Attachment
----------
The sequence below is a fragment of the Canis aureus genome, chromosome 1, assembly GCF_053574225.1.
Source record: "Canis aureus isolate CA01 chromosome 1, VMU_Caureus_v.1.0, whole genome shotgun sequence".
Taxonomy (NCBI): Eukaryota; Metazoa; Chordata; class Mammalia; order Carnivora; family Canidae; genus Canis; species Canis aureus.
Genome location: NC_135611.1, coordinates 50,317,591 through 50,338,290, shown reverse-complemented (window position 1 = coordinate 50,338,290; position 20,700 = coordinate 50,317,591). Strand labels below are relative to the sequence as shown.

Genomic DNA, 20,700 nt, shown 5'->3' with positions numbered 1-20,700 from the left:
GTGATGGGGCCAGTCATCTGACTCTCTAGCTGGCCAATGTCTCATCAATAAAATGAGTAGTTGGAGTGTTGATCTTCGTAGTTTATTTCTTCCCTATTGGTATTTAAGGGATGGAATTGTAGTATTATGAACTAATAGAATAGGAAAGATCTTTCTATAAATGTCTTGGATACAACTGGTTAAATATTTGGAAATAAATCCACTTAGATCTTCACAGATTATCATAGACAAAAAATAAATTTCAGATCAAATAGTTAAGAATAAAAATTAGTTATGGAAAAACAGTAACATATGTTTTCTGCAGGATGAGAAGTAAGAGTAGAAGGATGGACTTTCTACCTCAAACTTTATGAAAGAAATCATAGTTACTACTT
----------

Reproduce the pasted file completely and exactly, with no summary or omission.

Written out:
The sequence below is a fragment of the Canis aureus genome, chromosome 1, assembly GCF_053574225.1.
Source record: "Canis aureus isolate CA01 chromosome 1, VMU_Caureus_v.1.0, whole genome shotgun sequence".
Taxonomy (NCBI): Eukaryota; Metazoa; Chordata; class Mammalia; order Carnivora; family Canidae; genus Canis; species Canis aureus.
Genome location: NC_135611.1, coordinates 50,317,591 through 50,338,290, shown reverse-complemented (window position 1 = coordinate 50,338,290; position 20,700 = coordinate 50,317,591). Strand labels below are relative to the sequence as shown.

Genomic DNA, 20,700 nt, shown 5'->3' with positions numbered 1-20,700 from the left:
GTGATGGGGCCAGTCATCTGACTCTCTAGCTGGCCAATGTCTCATCAATAAAATGAGTAGTTGGAGTGTTGATCTTCGTAGTTTATTTCTTCCCTATTGGTATTTAAGGGATGGAATTGTAGTATTATGAACTAATAGAATAGGAAAGATCTTTCTATAAATGTCTTGGATACAACTGGTTAAATATTTGGAAATAAATCCACTTAGATCTTCACAGATTATCATAGACAAAAAATAAATTTCAGATCAAATAGTTAAGAATAAAAATTAGTTATGGAAAAACAGTAACATATGTTTTCTGCAGGATGAGAAGTAAGAGTAGAAGGATGGACTTTCTACCTCAAACTTTATGAAAGAAATCATAGTTACTACTT